http://www.telegraph.co.uk/comment/9652761/Europe-and-wind-at-last-the-consensus-is-cracking.html#disqus_thread

and if anyone wants to email John Davey by way of encouragement he can be found here, it seems

sthhollanddeepings@btopenworld.com

Nov 4, 2012 at 10:47 AM | Unregistered CommenterDolphinhead

The original report can be freely downloaded from this site:
http://www.windaction.org/documents/36418

Direct link for the pdf:
http://www.windaction.org/?module=uploads&func=download&fileId=2328

Nov 4, 2012 at 11:48 AM | Unregistered CommenterPeterF

I think my wife is also an expert in night-time wind noise disorder ;-)

Nov 4, 2012 at 12:00 PM | Unregistered CommenterHyperthermania

Oettinger:

King Arthur: I am your king.
Woman: Well I didn't vote for you.
King Arthur: You don't vote for kings.
Woman: Well how'd you become king then?
[Angelic music plays... ]
King Arthur: The Lady of the Lake, her arm clad in the purest shimmering samite held aloft Excalibur from the bosom of the water, signifying by divine providence that I, Arthur, was to carry Excalibur. THAT is why I am your king.
Dennis: [interrupting] Listen, strange women lyin' in ponds distributin' swords is no basis for a system of government. Supreme executive power derives from a mandate from the masses, not from some farcical aquatic ceremony.

Nov 4, 2012 at 12:08 PM | Unregistered CommenterAlan Reed

The interesting thing about the Elf & Safety culture is the way it doesn't get applied to any activity that is sufficiently PC.

Nov 4, 2012 at 12:19 PM | Unregistered Commenterdearieme

The other key problem is that the intestinal viscera resonate at between 5 and 9 Hz. this is what kills sheep and goats near wind farms.It also introduces stress hormones into susceptible humans.

It can occur in homes up to a mile away by resonance. If you habitually sit in a node you can die.

Nov 4, 2012 at 1:28 PM | Unregistered CommenterAlecM

Philip, was the paper "peer reviewed"? It was presented in 2011, see http://www.windaction.org/documents/33057

The trouble I have is that the sample size was small (38 + 41 controls) and the participants are likely to be self-selected. The study asked at door or called by phone, but those not bothered by the windfarm might be unlikely to bother with the survey. And the number of houses nearby is really quite small (take a lok at the maps). Also I know from experience with Mrs Bucket that once some people get it in their minds that something is stopping them sleep, no logic will convince them that it is not. Mrs B, for example, insists on a bedroom that is absolutely blacked-out.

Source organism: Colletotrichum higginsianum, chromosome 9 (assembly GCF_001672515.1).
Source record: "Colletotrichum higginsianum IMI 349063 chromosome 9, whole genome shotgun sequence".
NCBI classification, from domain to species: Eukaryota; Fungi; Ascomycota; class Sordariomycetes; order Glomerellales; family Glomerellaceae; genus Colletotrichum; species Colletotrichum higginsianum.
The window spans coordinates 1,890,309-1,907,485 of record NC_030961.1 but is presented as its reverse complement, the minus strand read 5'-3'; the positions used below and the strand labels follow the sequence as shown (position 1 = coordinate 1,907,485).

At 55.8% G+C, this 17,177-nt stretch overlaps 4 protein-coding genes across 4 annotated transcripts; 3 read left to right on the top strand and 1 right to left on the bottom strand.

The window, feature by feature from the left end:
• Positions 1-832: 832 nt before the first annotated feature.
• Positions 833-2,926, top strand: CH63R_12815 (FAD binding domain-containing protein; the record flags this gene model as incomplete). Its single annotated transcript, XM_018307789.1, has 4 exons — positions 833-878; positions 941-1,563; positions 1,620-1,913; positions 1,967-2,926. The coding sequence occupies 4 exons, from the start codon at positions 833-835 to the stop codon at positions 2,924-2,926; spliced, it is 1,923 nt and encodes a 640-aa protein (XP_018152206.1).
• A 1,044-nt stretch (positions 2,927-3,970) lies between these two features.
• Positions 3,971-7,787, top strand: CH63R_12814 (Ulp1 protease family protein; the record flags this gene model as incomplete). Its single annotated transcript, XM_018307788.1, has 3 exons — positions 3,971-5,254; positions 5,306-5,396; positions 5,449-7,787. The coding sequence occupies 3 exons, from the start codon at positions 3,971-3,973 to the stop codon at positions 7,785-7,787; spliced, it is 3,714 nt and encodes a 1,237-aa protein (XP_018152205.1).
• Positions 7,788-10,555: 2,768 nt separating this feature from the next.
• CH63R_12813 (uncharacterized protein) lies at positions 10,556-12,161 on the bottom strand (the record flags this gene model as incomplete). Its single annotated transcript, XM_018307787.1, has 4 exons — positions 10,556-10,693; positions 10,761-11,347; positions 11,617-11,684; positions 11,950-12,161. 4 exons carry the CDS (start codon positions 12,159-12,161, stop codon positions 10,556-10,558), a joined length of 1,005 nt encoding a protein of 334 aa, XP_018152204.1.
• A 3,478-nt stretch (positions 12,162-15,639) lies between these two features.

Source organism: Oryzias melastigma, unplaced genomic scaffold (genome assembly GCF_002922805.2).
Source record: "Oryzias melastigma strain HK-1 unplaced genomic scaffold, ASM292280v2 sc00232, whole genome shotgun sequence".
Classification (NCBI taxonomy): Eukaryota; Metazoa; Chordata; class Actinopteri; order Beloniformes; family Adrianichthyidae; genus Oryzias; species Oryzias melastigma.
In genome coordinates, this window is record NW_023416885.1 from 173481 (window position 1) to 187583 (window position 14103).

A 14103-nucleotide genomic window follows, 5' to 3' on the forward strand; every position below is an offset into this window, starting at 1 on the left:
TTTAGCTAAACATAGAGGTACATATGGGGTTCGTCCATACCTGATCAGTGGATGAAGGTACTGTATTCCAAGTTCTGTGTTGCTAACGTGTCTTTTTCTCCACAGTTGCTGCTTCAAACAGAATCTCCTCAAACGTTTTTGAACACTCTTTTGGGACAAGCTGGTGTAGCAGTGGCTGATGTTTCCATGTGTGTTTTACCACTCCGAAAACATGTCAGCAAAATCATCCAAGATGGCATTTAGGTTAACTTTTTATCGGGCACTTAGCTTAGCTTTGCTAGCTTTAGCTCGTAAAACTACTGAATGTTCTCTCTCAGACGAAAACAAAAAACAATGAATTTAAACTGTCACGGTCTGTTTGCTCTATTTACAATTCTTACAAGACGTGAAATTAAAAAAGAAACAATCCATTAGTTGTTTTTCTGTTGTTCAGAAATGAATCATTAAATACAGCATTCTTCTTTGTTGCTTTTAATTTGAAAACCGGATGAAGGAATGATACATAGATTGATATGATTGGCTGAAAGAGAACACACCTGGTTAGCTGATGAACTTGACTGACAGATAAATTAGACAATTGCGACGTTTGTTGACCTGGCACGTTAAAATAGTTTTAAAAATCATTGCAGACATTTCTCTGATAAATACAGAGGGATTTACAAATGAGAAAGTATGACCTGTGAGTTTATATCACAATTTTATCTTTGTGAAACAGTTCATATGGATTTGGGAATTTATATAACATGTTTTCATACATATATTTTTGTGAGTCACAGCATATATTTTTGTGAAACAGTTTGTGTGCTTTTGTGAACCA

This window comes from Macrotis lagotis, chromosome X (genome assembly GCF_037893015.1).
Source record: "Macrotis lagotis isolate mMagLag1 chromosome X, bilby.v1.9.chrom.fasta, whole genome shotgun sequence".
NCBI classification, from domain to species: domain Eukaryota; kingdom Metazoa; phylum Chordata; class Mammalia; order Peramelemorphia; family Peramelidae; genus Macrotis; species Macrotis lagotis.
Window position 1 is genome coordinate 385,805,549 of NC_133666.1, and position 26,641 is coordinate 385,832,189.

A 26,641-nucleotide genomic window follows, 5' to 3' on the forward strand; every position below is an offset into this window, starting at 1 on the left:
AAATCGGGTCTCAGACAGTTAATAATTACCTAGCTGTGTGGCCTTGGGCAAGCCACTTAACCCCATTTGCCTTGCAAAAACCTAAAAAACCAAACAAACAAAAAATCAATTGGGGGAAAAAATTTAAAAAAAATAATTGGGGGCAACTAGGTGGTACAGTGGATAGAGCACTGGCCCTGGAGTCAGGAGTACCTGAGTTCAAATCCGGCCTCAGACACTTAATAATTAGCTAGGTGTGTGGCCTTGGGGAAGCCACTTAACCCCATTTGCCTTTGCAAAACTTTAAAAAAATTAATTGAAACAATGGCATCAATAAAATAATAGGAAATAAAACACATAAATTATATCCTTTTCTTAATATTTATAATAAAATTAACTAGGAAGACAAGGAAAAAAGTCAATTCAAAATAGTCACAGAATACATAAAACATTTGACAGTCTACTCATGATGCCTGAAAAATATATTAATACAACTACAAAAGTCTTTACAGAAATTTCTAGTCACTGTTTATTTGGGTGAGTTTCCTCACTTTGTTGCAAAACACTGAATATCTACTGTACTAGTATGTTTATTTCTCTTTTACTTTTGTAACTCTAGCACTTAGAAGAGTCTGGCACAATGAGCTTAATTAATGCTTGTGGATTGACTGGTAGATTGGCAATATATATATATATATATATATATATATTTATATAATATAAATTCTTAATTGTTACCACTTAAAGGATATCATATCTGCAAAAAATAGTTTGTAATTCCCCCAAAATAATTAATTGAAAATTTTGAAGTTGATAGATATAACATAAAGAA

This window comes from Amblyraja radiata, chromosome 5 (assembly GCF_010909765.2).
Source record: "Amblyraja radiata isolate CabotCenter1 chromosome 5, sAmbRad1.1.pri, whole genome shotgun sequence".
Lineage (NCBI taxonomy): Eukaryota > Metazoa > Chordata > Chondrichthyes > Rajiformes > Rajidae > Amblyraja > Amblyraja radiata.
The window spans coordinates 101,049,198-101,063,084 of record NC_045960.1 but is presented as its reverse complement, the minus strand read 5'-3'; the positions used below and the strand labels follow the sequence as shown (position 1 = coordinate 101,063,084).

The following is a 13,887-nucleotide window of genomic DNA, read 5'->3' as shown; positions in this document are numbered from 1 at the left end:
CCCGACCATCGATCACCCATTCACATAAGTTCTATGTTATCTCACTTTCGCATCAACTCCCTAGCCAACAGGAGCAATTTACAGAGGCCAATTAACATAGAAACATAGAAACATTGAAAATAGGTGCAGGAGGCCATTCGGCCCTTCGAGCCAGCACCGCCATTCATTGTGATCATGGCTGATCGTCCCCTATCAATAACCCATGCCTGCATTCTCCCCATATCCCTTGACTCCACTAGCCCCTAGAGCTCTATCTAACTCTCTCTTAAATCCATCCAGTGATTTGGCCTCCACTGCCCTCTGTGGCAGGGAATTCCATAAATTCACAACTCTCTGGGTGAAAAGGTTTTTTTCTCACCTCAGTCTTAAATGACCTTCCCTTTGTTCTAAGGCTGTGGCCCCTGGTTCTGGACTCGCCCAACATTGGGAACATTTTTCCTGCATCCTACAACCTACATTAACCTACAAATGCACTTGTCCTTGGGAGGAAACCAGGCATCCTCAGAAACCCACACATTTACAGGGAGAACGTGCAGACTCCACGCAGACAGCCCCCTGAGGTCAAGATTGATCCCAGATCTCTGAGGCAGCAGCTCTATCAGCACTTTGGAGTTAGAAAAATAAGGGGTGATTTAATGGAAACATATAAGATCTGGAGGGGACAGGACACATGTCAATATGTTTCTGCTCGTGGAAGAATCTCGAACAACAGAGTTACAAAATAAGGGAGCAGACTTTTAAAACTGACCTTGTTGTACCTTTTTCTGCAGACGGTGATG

For those interested, take a look at the two wind farms studied (Google Maps links below). The local houses are clear at the north end of the Mars Hill site, but not so clear at the other.

https://maps.google.com/?ll=44.094035,-68.865716&spn=0.007474,0.010761&t=h&z=17
https://maps.google.com/?ll=46.566016,-67.808111&spn=0.01431,0.021522&t=h&z=16

Nov 4, 2012 at 2:37 PM | Unregistered CommenterBitBucket

BB:

The paper was first presented as preliminary last year:
Nissenbaum M, Aramini J, Hanning C. 2011. Adverse health effects of industrial wind turbines: a preliminary report. Proceedings of 10th International Congress on Noise as a Public Health Problem (ICBEN) 2011, London, UK.
I believe that it has been peer-reviewed (it was undergoing peer review in May this year) as it is now published in the Noise and Health Journal. It can be downloaded here http://www.scribd.com/doc/111492526/Effects-of-Industiral-Wind-Turbine-Noise-on-Sleep-and-Health-Nissenbaum-Aramini-Hanning
From talking to Dr Hanning, the study was performed using standard clinical trials methodology.

Nov 4, 2012 at 3:22 PM | Unregistered CommenterPhillip Bratby

This is going to "have legs".
The Government is supposed to defer to the IPCC becuse it looks a peer-reviewed papers.
Well this ione s going to support Dr. Hanning who recently wrote about this in the BMJ.
BMJ 2012; 344 doi: http://dx.doi.org/10.1136/bmj.e1527 (Published 8 March 2012)

Jamspid also has a very good point
"Depriving someone of sleep is torture and is therefore a breach of their human rights."
The Government ignores this at its peril.

Is this the beginning of the end for onshore bird-shredders and sleep deprivers?

Nov 4, 2012 at 4:03 PM | Unregistered CommenterDon Keiller

AlecM: I think that somebody has been winding you up. I majored in applied pathology and have been involved in hundreds of autopsies. I have never seen or heard of a human or animal being resonated to death.

Nov 4, 2012 at 4:20 PM | Registered CommenterSalopian

Will no one think of the bats?

If wind turbine noise disturbs the sleep patterns of homo sapiens, what does it do to the life experience of other species, especially those with more acute hearing?

Hint... ecofundies may respond more readily to allegations of culpability in small furry/feathered animal abuse

Nov 4, 2012 at 4:25 PM | Unregistered CommenterGras Albert

Although it doesn't really solve the noise problem (although come to think of it, it might) I did rather like this comment by nautonnier on the Telegraph article